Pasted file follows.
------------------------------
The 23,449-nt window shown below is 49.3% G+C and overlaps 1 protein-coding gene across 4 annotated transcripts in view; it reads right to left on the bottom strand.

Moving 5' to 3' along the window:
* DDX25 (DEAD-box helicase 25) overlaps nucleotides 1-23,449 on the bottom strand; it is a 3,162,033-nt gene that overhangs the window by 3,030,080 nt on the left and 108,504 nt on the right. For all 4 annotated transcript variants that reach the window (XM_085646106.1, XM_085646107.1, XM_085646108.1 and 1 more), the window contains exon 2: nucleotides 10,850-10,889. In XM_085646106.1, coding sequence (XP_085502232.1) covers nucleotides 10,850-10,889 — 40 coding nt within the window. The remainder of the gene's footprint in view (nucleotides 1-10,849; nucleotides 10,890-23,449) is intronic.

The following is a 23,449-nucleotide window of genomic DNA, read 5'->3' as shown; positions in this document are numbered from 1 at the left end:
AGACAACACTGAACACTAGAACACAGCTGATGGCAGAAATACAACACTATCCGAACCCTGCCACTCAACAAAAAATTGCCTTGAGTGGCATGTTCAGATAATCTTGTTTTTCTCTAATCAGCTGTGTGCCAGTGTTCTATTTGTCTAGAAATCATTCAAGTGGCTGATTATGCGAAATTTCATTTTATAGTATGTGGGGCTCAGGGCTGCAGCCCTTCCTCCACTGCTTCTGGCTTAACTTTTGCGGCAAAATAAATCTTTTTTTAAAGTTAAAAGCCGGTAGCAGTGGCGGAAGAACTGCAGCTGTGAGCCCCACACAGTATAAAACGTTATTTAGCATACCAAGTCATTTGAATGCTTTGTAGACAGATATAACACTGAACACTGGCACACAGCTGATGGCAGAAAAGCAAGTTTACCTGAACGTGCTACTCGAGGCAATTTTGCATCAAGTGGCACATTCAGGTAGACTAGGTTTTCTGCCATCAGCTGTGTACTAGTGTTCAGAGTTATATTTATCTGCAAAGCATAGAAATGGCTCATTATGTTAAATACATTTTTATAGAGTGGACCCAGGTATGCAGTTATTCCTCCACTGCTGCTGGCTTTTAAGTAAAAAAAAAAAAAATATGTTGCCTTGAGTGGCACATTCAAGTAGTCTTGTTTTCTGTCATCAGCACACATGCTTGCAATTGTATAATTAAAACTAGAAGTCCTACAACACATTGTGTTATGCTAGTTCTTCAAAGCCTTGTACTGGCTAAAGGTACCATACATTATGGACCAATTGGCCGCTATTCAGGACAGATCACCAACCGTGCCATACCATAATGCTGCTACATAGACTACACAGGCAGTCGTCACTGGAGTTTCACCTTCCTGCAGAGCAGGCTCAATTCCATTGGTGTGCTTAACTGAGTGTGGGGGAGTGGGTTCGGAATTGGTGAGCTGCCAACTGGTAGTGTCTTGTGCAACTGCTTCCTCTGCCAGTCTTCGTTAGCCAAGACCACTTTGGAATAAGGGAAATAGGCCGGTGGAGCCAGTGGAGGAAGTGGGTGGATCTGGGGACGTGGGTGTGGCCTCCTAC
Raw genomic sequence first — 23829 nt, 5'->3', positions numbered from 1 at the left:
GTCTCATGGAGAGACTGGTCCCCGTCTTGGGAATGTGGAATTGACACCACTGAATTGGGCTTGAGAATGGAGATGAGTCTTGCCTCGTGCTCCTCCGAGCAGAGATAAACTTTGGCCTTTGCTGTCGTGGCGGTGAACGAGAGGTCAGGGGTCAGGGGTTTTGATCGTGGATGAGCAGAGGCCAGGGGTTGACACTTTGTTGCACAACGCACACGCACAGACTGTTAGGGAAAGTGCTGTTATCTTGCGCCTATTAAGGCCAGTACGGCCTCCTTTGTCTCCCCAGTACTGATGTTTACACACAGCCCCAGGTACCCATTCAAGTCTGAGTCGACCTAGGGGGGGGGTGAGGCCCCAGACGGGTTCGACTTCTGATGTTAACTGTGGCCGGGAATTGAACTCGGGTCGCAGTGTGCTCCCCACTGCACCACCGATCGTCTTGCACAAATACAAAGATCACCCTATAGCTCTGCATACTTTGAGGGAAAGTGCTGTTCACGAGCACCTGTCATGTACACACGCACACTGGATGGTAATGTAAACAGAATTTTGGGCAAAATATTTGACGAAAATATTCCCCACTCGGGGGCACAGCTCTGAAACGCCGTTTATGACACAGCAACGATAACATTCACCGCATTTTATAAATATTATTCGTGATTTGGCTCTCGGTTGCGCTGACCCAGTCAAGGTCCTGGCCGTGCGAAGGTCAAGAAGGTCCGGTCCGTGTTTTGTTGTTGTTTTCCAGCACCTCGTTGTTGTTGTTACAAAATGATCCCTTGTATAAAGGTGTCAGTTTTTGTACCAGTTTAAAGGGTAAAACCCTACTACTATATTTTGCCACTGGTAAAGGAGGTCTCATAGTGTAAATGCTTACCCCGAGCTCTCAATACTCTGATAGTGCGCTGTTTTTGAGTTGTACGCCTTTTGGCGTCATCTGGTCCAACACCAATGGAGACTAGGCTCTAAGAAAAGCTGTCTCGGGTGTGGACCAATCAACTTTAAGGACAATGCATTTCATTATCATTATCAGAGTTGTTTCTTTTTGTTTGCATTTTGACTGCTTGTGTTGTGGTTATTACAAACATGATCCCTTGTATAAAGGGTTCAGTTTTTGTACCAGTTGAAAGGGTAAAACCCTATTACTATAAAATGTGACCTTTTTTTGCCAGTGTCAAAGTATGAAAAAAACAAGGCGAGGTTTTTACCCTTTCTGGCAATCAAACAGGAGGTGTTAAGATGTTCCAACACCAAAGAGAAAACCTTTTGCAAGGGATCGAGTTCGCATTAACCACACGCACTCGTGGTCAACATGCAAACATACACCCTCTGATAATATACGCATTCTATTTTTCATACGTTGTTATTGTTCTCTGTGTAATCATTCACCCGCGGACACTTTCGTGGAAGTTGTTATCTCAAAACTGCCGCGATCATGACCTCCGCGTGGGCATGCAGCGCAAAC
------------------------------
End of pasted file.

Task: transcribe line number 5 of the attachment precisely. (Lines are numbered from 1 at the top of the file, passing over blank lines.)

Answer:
AGACAACACTGAACACTAGAACACAGCTGATGGCAGAAATACAACACTATCCGAACCCTGCCACTCAACAAAAAATTGCCTTGAGTGGCATGTTCAGATAATCTTGTTTTTCTCTAATCAGCTGTGTGCCAGTGTTCTATTTGTCTAGAAATCATTCAAGTGGCTGATTATGCGAAATTTCATTTTATAGTATGTGGGGCTCAGGGCTGCAGCCCTTCCTCCACTGCTTCTGGCTTAACTTTTGCGGCAAAATAAATCTTTTTTTAAAGTTAAAAGCCGGTAGCAGTGGCGGAAGAACTGCAGCTGTGAGCCCCACACAGTATAAAACGTTATTTAGCATACCAAGTCATTTGAATGCTTTGTAGACAGATATAACACTGAACACTGGCACACAGCTGATGGCAGAAAAGCAAGTTTACCTGAACGTGCTACTCGAGGCAATTTTGCATCAAGTGGCACATTCAGGTAGACTAGGTTTTCTGCCATCAGCTGTGTACTAGTGTTCAGAGTTATATTTATCTGCAAAGCATAGAAATGGCTCATTATGTTAAATACATTTTTATAGAGTGGACCCAGGTATGCAGTTATTCCTCCACTGCTGCTGGCTTTTAAGTAAAAAAAAAAAAAATATGTTGCCTTGAGTGGCACATTCAAGTAGTCTTGTTTTCTGTCATCAGCACACATGCTTGCAATTGTATAATTAAAACTAGAAGTCCTACAACACATTGTGTTATGCTAGTTCTTCAAAGCCTTGTACTGGCTAAAGGTACCATACATTATGGACCAATTGGCCGCTATTCAGGACAGATCACCAACCGTGCCATACCATAATGCTGCTACATAGACTACACAGGCAGTCGTCACTGGAGTTTCACCTTCCTGCAGAGCAGGCTCAATTCCATTGGTGTGCTTAACTGAGTGTGGGGGAGTGGGTTCGGAATTGGTGAGCTGCCAACTGGTAGTGTCTTGTGCAACTGCTTCCTCTGCCAGTCTTCGTTAGCCAAGACCACTTTGGAATAAGGGAAATAGGCCGGTGGAGCCAGTGGAGGAAGTGGGTGGATCTGGGGACGTGGGTGTGGCCTCCTAC